This morning brings news that Haley Barbour, Mississippi’s second-term governor and a former Republican national chairman, will be feted at a lavish D.C. fundraiser in a few weeks, with organizers each pledging to raise at least $10,000 for his PAC — the clearest signal yet that Barbour is preparing to run for president. He’ll also address the Conservative Political Action Conference on Saturday, further proof that he’s looking to go.
Meanwhile, back in the Magnolia State, the Sons of Confederate Veterans are mounting a campaign to issue commemorative state license plates in honor of the 150th anniversary of what the group still calls “the war between the states.” One of the proposed plates would feature Nathan Bedford Forrest, a Confederate general who served as the Ku Klux Klan’s first Grand Wizard — and who oversaw the infamous “Fort Pillow Massacre” of 1864. True, Barbour may end up ducking this one; the plan still has to be presented to the Legislature and passed. But it could land on his desk, too; the name Nathan Bedford Forrest still has resonance with many white Southerners.
That both of these stories emerged at the same time is fitting, since Barbour seems more haunted by the ghosts of Dixie than any major presidential prospect in recent memory.
It was, after all, just two months ago that Barbour fondly recalled the segregated Mississippi of his early-1960s teenage years as a warm, peaceful place. “I just don’t remember it as being that bad,” he said. Months before that, Barbour used an interview to claim that it was his generation of young Republicans that had pushed the South away from segregation and its Democratic proponents — a highly misleading suggestion. He also spoke of forming a close friendship with one of the first black students admitted to the University of Mississippi, which he attended in the mid-’60s. That student, now a grown woman named Verna Bailey, said she didn’t even remember meeting him. When he first ran for the Senate, a doomed campaign against John Stennis back in 1982, Barbour, in the presence of a New York Times reporter, chided a campaign aide who had spoken derisively of “coons” by telling the aide that he “would be reincarnated as a watermelon and placed at the mercy of blacks.” Oh, and he keeps a Confederate flag signed by Jefferson Davis in his State House office in Jackson.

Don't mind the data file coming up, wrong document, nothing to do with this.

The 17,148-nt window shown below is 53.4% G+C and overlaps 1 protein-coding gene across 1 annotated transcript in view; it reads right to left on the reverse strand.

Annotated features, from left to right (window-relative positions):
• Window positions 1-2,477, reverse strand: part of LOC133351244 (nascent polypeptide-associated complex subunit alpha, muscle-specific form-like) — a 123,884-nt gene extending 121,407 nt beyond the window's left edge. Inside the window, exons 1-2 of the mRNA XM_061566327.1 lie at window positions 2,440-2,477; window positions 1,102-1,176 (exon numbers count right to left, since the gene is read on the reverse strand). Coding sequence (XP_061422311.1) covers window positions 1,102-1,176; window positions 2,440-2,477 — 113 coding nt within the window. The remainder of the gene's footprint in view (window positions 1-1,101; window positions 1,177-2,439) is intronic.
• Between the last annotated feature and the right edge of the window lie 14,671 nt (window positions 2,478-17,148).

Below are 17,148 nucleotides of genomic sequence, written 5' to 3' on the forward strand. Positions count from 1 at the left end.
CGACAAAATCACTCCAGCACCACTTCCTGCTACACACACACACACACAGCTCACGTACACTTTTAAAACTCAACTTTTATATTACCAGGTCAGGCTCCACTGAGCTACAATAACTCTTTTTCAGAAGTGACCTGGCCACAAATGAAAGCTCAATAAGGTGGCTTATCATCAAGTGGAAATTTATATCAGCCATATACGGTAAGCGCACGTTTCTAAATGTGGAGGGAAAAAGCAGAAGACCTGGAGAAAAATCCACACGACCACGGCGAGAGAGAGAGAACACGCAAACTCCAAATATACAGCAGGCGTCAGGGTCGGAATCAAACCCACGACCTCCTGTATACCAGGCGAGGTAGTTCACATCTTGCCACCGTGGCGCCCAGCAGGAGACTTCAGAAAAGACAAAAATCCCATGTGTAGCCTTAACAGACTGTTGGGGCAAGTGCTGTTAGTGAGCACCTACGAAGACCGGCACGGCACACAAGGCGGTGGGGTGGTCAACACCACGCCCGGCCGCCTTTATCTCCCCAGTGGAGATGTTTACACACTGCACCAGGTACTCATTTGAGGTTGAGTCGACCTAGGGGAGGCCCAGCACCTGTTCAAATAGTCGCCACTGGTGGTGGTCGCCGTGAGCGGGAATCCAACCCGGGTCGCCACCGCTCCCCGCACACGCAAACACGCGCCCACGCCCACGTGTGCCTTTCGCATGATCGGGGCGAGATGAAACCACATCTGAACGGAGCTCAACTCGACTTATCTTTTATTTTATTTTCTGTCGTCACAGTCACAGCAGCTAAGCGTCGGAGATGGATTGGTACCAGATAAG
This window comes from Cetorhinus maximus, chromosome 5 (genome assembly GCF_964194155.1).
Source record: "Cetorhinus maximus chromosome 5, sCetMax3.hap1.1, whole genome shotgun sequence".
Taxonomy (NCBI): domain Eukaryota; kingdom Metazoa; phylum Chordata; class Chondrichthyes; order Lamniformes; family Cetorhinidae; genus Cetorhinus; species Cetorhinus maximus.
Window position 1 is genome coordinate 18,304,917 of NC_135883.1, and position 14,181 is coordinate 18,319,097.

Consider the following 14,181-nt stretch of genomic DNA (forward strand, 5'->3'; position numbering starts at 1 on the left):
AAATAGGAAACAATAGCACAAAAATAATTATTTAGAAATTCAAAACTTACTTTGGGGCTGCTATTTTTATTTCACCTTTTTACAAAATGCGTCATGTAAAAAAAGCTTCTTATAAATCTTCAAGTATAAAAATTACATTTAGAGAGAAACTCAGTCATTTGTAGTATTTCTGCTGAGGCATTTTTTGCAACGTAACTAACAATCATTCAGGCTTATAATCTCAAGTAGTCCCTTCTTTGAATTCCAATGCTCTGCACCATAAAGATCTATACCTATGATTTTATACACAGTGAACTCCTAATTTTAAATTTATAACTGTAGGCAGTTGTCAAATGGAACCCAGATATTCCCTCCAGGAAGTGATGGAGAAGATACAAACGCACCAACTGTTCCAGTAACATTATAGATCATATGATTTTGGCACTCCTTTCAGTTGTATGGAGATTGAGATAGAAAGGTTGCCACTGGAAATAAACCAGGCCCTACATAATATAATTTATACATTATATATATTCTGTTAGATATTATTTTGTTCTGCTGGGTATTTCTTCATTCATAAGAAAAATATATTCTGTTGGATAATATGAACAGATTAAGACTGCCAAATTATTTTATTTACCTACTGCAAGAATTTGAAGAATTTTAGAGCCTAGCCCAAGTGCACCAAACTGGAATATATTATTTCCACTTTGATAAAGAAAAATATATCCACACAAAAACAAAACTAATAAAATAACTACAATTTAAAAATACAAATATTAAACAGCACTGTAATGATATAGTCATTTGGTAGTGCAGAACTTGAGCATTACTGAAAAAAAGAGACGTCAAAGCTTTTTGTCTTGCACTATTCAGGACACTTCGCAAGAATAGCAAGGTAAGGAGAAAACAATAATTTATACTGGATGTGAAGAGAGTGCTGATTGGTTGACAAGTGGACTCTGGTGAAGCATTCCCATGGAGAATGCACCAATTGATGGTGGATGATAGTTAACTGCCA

All of this may or may not hurt Barbour in a race for the GOP nomination. The party, after all, is dominated by conservatives and its power center is in the South. On a personal level, Barbour’s racial history isn’t likely to bother the average Republican nearly as much as it bothers the average non-Republican. But as a practical matter, it does seem possible that Republicans will bypass Barbour in ’12 for fear of the negative impact his Dixie baggage could have in a general election campaign against America’s first black president.
In this sense, Barbour may ultimately prove to be a transitional figure in the evolution of Southern conservatism. Unlike the generation of conservative Southern politicians before him, who were almost all ardent segregationists, Barbour entered politics in the post-civil rights era. He has no personal track record of joining filibusters, blocking schoolhouse doors, or engaging in the blunt race-baiting that was critical to Southern political advancement in the mid-20th century. Thus, he hasn’t faced the same ceiling that stymied, say, Richard Russell, the Georgia senator who coveted the presidency but knew it was unattainable, thanks to his role as Jim Crow’s preservationist-in-chief.
But Barbour still has plenty of Old South in him, and it tends to show when he talks about his own political roots and the Mississippi of his youth. To call Barbour racist is probably too much; the problem is more that he still seems to accept the version of Southern history that he and every other white child in Yazoo City was presented with back in the 1950s and early 1960s. He never really appreciated just what Jim Crow meant to the blacks who lived on the other side of town. He never really figured out how to talk about race outside of the South, other than to say he didn’t like segregation.
Barbour is representative of the long-term result of the GOP’s decision to nominate Barry Goldwater in 1964. White Southern conservatives, who had been loyal to the Democratic Party for their whole lives, began defecting to the Republicans in droves. Younger white Southerners, like Barbour, simply joined the GOP, and never looked back. In the five decades since, these white Southerners have still never seen one of their own make it onto a national Republican ticket; the closest they came was George W. Bush, technically a native Texan, but really a son of the New England aristocracy. Barbour may still be too “Old South” to make it to the White House, but the next generation of Southerners seems more capable of nuancing the region’s racial history. Mike Huckabee, a baby boomer, is a good example. There are others. Here’s guessing it won’t be Haley, but sometime soon, an authentically Southern conservative will lead the GOP in a national election.